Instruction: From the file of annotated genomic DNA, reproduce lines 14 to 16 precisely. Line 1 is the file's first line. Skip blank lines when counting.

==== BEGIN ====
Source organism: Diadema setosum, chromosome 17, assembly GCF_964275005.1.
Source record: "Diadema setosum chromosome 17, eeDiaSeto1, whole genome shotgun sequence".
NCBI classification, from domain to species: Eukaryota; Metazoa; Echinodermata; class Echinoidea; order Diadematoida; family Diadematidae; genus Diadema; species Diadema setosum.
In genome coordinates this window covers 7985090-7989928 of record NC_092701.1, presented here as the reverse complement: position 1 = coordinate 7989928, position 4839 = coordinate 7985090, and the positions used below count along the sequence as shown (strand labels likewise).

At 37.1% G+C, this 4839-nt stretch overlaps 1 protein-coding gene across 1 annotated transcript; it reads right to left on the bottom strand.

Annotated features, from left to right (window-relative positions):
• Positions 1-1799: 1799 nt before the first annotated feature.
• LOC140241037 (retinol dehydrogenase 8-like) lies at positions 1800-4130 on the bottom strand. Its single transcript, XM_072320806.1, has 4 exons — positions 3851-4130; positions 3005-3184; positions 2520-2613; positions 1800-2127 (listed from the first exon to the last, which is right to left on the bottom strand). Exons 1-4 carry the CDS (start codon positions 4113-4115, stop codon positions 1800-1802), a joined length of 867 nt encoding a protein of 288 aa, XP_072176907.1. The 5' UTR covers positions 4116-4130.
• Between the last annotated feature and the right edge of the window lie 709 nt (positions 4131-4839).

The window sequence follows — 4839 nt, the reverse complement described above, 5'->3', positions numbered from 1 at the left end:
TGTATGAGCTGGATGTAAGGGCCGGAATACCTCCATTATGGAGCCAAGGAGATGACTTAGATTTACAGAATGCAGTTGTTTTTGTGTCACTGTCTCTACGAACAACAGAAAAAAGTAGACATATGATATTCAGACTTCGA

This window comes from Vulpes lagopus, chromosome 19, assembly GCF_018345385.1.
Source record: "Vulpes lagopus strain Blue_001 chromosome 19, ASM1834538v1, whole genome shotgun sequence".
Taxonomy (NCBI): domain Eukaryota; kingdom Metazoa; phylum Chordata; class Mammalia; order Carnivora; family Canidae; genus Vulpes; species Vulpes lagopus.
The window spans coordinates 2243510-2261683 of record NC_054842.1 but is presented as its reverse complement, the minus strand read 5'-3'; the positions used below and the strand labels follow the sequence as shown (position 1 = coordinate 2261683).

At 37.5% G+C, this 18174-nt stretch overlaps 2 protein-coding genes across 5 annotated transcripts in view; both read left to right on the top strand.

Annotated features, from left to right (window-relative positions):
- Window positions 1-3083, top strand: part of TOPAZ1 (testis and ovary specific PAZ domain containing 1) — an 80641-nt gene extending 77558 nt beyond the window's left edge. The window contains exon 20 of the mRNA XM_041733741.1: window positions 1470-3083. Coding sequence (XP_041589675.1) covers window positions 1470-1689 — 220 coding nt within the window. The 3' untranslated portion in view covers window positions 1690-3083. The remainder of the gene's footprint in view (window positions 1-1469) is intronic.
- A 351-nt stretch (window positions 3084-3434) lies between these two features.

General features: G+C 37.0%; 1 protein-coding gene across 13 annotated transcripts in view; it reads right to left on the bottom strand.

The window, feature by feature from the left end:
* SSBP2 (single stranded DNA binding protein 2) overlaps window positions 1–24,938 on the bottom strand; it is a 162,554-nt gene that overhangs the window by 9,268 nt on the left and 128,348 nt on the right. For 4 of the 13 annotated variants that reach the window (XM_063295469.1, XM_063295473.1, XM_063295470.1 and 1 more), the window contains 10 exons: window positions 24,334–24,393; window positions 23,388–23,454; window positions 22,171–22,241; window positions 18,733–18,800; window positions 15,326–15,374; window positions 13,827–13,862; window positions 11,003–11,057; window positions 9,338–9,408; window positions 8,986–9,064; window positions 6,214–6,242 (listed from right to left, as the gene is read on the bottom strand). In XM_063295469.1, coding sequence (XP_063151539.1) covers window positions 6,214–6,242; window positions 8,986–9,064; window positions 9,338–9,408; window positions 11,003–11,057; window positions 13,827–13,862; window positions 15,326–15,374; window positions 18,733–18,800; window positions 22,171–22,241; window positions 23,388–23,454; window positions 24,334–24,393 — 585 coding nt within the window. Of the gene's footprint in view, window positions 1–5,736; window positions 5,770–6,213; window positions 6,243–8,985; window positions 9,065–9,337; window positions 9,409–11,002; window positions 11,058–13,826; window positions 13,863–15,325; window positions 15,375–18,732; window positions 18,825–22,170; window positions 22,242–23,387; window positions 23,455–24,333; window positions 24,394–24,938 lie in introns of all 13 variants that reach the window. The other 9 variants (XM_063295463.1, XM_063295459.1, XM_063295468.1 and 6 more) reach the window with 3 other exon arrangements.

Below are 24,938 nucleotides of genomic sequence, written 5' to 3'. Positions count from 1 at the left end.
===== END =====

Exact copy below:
Taxonomy (NCBI): domain Eukaryota; kingdom Metazoa; phylum Chordata; class Mammalia; order Carnivora; family Canidae; genus Vulpes; species Vulpes lagopus.
The window spans coordinates 2243510-2261683 of record NC_054842.1 but is presented as its reverse complement, the minus strand read 5'-3'; the positions used below and the strand labels follow the sequence as shown (position 1 = coordinate 2261683).

At 37.5% G+C, this 18174-nt stretch overlaps 2 protein-coding genes across 5 annotated transcripts in view; both read left to right on the top strand.